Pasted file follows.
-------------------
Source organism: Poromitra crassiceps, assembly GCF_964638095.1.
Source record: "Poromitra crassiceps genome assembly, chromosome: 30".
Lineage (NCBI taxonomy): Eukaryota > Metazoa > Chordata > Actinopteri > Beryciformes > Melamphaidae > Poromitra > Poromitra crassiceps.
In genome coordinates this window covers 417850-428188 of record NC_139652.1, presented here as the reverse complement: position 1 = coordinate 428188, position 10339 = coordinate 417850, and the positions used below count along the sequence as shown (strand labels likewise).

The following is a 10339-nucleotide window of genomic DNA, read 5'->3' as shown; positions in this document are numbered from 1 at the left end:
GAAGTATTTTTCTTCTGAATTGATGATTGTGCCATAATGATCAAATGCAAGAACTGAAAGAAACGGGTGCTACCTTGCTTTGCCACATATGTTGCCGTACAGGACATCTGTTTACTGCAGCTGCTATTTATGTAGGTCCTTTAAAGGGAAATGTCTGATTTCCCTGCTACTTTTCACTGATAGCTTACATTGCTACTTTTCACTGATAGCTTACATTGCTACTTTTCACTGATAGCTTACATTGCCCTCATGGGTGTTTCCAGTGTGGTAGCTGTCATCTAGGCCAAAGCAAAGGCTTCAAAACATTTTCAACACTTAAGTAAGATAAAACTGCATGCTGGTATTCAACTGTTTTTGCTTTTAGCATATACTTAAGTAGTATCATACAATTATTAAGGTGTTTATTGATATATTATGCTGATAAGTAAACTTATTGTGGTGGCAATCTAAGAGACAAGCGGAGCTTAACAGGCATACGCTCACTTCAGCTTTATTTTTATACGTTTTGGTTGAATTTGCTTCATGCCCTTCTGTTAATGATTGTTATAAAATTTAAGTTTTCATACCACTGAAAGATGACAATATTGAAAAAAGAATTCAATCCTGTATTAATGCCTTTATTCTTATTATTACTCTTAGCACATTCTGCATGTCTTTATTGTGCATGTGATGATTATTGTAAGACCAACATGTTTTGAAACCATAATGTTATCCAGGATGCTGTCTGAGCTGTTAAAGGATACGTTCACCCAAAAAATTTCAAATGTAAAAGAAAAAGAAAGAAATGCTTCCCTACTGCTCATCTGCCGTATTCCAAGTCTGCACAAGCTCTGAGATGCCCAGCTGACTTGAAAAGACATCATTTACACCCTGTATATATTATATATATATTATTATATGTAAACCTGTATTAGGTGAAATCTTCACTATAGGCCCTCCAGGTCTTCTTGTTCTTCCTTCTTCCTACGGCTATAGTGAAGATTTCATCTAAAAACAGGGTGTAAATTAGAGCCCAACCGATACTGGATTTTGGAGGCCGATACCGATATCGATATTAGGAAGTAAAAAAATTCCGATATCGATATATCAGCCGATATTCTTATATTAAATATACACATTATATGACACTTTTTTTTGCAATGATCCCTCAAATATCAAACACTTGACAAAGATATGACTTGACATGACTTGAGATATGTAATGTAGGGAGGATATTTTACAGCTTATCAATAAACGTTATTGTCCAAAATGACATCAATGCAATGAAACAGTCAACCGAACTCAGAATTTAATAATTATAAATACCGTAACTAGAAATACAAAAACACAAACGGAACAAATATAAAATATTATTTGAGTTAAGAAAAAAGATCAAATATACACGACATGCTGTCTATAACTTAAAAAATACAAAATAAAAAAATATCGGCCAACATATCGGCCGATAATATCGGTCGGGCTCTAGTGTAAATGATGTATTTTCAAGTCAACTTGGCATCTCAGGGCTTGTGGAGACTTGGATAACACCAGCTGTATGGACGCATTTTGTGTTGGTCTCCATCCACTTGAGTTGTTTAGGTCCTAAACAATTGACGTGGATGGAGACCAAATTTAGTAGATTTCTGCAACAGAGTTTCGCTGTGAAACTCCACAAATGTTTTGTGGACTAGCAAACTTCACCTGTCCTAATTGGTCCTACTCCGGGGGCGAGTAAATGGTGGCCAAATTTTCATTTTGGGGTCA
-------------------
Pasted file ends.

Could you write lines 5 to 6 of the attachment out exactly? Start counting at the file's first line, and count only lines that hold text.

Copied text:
The following is a 10339-nucleotide window of genomic DNA, read 5'->3' as shown; positions in this document are numbered from 1 at the left end:
GAAGTATTTTTCTTCTGAATTGATGATTGTGCCATAATGATCAAATGCAAGAACTGAAAGAAACGGGTGCTACCTTGCTTTGCCACATATGTTGCCGTACAGGACATCTGTTTACTGCAGCTGCTATTTATGTAGGTCCTTTAAAGGGAAATGTCTGATTTCCCTGCTACTTTTCACTGATAGCTTACATTGCTACTTTTCACTGATAGCTTACATTGCTACTTTTCACTGATAGCTTACATTGCCCTCATGGGTGTTTCCAGTGTGGTAGCTGTCATCTAGGCCAAAGCAAAGGCTTCAAAACATTTTCAACACTTAAGTAAGATAAAACTGCATGCTGGTATTCAACTGTTTTTGCTTTTAGCATATACTTAAGTAGTATCATACAATTATTAAGGTGTTTATTGATATATTATGCTGATAAGTAAACTTATTGTGGTGGCAATCTAAGAGACAAGCGGAGCTTAACAGGCATACGCTCACTTCAGCTTTATTTTTATACGTTTTGGTTGAATTTGCTTCATGCCCTTCTGTTAATGATTGTTATAAAATTTAAGTTTTCATACCACTGAAAGATGACAATATTGAAAAAAGAATTCAATCCTGTATTAATGCCTTTATTCTTATTATTACTCTTAGCACATTCTGCATGTCTTTATTGTGCATGTGATGATTATTGTAAGACCAACATGTTTTGAAACCATAATGTTATCCAGGATGCTGTCTGAGCTGTTAAAGGATACGTTCACCCAAAAAATTTCAAATGTAAAAGAAAAAGAAAGAAATGCTTCCCTACTGCTCATCTGCCGTATTCCAAGTCTGCACAAGCTCTGAGATGCCCAGCTGACTTGAAAAGACATCATTTACACCCTGTATATATTATATATATATTATTATATGTAAACCTGTATTAGGTGAAATCTTCACTATAGGCCCTCCAGGTCTTCTTGTTCTTCCTTCTTCCTACGGCTATAGTGAAGATTTCATCTAAAAACAGGGTGTAAATTAGAGCCCAACCGATACTGGATTTTGGAGGCCGATACCGATATCGATATTAGGAAGTAAAAAAATTCCGATATCGATATATCAGCCGATATTCTTATATTAAATATACACATTATATGACACTTTTTTTTGCAATGATCCCTCAAATATCAAACACTTGACAAAGATATGACTTGACATGACTTGAGATATGTAATGTAGGGAGGATATTTTACAGCTTATCAATAAACGTTATTGTCCAAAATGACATCAATGCAATGAAACAGTCAACCGAACTCAGAATTTAATAATTATAAATACCGTAACTAGAAATACAAAAACACAAACGGAACAAATATAAAATATTATTTGAGTTAAGAAAAAAGATCAAATATACACGACATGCTGTCTATAACTTAAAAAATACAAAATAAAAAAATATCGGCCAACATATCGGCCGATAATATCGGTCGGGCTCTAGTGTAAATGATGTATTTTCAAGTCAACTTGGCATCTCAGGGCTTGTGGAGACTTGGATAACACCAGCTGTATGGACGCATTTTGTGTTGGTCTCCATCCACTTGAGTTGTTTAGGTCCTAAACAATTGACGTGGATGGAGACCAAATTTAGTAGATTTCTGCAACAGAGTTTCGCTGTGAAACTCCACAAATGTTTTGTGGACTAGCAAACTTCACCTGTCCTAATTGGTCCTACTCCGGGGGCGAGTAAATGGTGGCCAAATTTTCATTTTGGGGTCA